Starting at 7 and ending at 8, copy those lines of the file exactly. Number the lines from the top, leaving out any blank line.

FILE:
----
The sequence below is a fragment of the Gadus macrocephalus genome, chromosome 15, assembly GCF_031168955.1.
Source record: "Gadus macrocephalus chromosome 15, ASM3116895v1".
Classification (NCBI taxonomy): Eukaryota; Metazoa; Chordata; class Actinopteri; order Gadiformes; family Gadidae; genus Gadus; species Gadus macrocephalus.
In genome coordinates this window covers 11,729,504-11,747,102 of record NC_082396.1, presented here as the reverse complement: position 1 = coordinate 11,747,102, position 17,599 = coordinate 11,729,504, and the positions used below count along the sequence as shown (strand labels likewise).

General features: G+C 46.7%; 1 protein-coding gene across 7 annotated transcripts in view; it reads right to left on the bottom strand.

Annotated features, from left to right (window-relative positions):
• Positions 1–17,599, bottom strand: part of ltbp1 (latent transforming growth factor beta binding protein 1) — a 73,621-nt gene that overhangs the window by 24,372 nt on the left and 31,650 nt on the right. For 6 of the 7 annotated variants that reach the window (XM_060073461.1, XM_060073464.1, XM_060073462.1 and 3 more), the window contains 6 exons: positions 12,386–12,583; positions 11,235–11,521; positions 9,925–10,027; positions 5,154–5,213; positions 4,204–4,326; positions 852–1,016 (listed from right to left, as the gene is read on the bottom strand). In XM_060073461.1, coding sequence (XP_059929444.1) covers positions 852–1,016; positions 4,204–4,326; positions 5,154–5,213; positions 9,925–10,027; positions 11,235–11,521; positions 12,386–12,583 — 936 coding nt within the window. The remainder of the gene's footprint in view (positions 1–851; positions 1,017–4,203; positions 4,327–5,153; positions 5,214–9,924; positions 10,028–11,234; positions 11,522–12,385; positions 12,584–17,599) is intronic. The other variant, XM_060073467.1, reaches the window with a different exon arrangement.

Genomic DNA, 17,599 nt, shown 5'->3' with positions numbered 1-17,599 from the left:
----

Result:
• Positions 1–17,599, bottom strand: part of ltbp1 (latent transforming growth factor beta binding protein 1) — a 73,621-nt gene that overhangs the window by 24,372 nt on the left and 31,650 nt on the right. For 6 of the 7 annotated variants that reach the window (XM_060073461.1, XM_060073464.1, XM_060073462.1 and 3 more), the window contains 6 exons: positions 12,386–12,583; positions 11,235–11,521; positions 9,925–10,027; positions 5,154–5,213; positions 4,204–4,326; positions 852–1,016 (listed from right to left, as the gene is read on the bottom strand). In XM_060073461.1, coding sequence (XP_059929444.1) covers positions 852–1,016; positions 4,204–4,326; positions 5,154–5,213; positions 9,925–10,027; positions 11,235–11,521; positions 12,386–12,583 — 936 coding nt within the window. The remainder of the gene's footprint in view (positions 1–851; positions 1,017–4,203; positions 4,327–5,153; positions 5,214–9,924; positions 10,028–11,234; positions 11,522–12,385; positions 12,584–17,599) is intronic. The other variant, XM_060073467.1, reaches the window with a different exon arrangement.

Genomic DNA, 17,599 nt, shown 5'->3' with positions numbered 1-17,599 from the left: